Prosecution's last witness takes stand in Brian David Mitchell trial
Michael Brandy, Deseret News
SALT LAKE CITY — The prosecution's key expert witness in the trial of Brian David Mitchell, accused of kidnapping Elizabeth Smart, does not believe the former street preacher's alleged religious beliefs are sincere and he is not mentally ill.
Dr. Michael Welner methodically went over example after example in explaining why he believed Mitchell was a pedophile, and why he evaluated him as having anti-social personality disorder and narcissistic personality disorder. None of those traits are classified as a severe mental illness.
Welner was on the witness stand for the majority of the day Wednesday. Court was held over by three hours past its normal stopping time, but attorneys were unable to complete their questioning. Welner will return to the stand Thursday morning for more cross-examination and possible rebuttal questioning.
Prosecutors are then expected to rest and the defense may call at least one more rebuttal witness of their own. U.S. District Judge Dale Kimball told the jury that they may be hearing closing arguments and receiving jury instructions by Thursday afternoon or Friday morning.
During his testimony Wednesday, Welner pointed out numerous examples of Mitchell not living by his alleged religious credo. He said that was key in forming an opinion on Mitchell.
"That's part of the question, what does Brian David Mitchell really believe?" he said.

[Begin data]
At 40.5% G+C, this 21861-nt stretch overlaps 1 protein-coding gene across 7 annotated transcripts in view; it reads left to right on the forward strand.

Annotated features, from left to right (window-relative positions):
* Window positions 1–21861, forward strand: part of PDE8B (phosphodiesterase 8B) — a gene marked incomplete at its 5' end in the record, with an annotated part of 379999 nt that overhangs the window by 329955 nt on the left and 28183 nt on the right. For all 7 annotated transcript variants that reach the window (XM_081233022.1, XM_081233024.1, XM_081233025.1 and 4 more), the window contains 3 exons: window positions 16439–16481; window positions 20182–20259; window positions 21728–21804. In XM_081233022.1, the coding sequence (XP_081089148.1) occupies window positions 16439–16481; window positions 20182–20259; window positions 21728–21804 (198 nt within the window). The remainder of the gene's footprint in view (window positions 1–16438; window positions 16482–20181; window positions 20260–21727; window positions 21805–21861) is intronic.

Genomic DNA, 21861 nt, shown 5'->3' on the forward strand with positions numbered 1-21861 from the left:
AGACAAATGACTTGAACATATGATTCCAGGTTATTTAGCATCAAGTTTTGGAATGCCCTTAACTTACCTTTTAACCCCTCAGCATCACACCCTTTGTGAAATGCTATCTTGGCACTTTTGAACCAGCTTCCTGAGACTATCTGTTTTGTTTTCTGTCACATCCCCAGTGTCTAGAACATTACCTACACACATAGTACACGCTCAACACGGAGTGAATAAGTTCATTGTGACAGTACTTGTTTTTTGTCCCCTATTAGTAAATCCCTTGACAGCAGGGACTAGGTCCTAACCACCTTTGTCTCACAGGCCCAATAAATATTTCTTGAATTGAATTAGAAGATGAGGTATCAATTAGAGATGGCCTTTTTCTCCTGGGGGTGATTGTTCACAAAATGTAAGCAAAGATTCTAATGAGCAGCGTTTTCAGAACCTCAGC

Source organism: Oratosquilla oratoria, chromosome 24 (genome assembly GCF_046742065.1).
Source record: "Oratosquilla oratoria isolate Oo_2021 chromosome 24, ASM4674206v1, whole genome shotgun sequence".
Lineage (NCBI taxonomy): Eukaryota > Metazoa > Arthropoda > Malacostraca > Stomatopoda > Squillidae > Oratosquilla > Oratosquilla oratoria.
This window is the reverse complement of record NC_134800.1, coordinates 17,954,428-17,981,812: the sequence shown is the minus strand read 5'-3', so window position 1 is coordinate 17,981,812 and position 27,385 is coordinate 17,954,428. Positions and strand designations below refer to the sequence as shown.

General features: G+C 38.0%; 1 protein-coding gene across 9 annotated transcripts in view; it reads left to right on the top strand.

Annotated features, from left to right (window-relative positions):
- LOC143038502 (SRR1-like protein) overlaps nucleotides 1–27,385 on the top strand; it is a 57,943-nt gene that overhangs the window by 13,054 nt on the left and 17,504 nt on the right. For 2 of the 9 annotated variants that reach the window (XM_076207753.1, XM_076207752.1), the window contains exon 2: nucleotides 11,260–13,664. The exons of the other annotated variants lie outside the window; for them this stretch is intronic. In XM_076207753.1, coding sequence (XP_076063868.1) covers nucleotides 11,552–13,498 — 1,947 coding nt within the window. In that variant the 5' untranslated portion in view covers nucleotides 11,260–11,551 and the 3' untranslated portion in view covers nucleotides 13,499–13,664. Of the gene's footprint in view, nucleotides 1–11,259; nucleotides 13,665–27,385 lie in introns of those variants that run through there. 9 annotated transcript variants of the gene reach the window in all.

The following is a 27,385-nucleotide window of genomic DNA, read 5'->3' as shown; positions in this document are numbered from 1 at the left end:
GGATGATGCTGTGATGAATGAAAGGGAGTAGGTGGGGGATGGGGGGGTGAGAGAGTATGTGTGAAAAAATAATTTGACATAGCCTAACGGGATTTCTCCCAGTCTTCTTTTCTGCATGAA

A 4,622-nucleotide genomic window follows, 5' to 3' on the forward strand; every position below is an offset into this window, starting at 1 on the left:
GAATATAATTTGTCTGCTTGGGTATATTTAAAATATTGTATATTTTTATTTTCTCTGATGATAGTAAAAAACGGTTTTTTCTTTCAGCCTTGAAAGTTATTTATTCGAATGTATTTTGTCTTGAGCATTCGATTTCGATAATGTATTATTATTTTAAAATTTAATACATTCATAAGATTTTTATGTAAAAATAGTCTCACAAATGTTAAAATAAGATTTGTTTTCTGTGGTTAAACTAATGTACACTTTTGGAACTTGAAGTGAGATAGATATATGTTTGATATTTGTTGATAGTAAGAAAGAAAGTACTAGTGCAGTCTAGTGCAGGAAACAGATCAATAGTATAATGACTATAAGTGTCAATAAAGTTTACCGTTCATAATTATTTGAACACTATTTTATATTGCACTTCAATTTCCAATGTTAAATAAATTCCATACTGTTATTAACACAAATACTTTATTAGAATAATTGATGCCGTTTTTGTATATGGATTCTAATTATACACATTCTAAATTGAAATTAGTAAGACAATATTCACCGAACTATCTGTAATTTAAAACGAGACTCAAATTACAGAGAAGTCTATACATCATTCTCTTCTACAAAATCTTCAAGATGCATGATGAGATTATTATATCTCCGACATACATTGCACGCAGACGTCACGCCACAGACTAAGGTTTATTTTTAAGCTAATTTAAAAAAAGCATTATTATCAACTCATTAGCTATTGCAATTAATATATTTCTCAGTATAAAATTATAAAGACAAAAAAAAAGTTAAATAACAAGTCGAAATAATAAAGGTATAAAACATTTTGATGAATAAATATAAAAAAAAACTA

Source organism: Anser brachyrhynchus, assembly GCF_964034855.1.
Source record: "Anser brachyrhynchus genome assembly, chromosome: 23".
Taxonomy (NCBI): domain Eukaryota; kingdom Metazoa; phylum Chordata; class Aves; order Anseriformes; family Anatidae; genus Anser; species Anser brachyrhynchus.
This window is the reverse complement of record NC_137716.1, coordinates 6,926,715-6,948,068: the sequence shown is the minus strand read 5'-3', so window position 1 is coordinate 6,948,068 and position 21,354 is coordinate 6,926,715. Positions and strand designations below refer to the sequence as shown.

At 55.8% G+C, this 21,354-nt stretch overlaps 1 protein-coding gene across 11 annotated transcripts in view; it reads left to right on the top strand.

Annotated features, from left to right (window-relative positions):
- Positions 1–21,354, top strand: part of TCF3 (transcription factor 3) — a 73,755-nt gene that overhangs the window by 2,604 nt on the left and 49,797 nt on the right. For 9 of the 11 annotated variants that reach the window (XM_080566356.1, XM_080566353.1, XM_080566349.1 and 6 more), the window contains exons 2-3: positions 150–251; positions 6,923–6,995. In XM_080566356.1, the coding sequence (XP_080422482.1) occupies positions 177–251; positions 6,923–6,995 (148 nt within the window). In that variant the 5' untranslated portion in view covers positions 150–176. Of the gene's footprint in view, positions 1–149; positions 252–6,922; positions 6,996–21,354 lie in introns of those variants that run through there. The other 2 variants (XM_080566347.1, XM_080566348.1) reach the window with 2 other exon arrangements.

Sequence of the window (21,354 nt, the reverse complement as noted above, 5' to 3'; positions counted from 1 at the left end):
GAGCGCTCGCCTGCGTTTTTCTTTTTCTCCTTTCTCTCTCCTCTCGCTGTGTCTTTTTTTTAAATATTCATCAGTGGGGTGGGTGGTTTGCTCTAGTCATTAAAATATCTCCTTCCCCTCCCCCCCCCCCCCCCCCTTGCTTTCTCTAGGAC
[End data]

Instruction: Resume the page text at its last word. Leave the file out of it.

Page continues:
A delusion is a fixed false belief, Welner said. But Mitchell's beliefs were not fixed, and Mitchell didn't really believe them himself.
His revelations, for example, were frequently altered or abandoned, he said.
"Tests of faith would result in the abandonment of faith," Welner said. "If the revelations are abandoned for convenience, for profit, then the revelations themselves are not sincere."
In one example, Welner noted that Mitchell's reasoning for taking Smart had changed depending on who he was telling the story to and in what context.
"The evidence demonstrates that Brian David Mitchell's account of the kidnapping has changed in several ways. He has represented that Elizabeth came voluntarily. At the same time he presented to Wanda that she had to be taken by force."
Mitchell claimed to have a revelation to take a 14-year-old girl, but when the FBI questioned Mitchell about Smart's age, he told them she was 18 in God's eyes, Welner said.
Twice when trying to avoid detection from police, Mitchell either hid in nearby bushes or threatened Smart to be quiet rather than relying on faith to allow them to go undetected.
"A number of different aspects of his life spoke to insincerity of his faith," he said. "There is ample evidence of revelations either changing or being abandoned."
Another example Welner gave was that Mitchell claimed to have a revelation from God that he and Wanda Barzee should wear robes. Yet after 9/11, Mitchell decided himself to stop wearing the robes out of fear of being viewed as a terrorist.
Even though in Mitchell's religious beliefs he spoke of a corrupt world and how the LDS Church had been corrupted, "There is no component of his life that is devoted to kindness," Welner noted.
"His life is remarkably baron as it relates to acts of kindness as opposed to acts of taking and taking from others and entitlement."
The beliefs that Mitchell professed to have were similar to those by any other fundamentalist LDS sect, he said.
"The cultural context is such that if Brian David Mitchell is considered delusional then we would have to consider the entire community of fundamentalist LDS delusional," Welner said.
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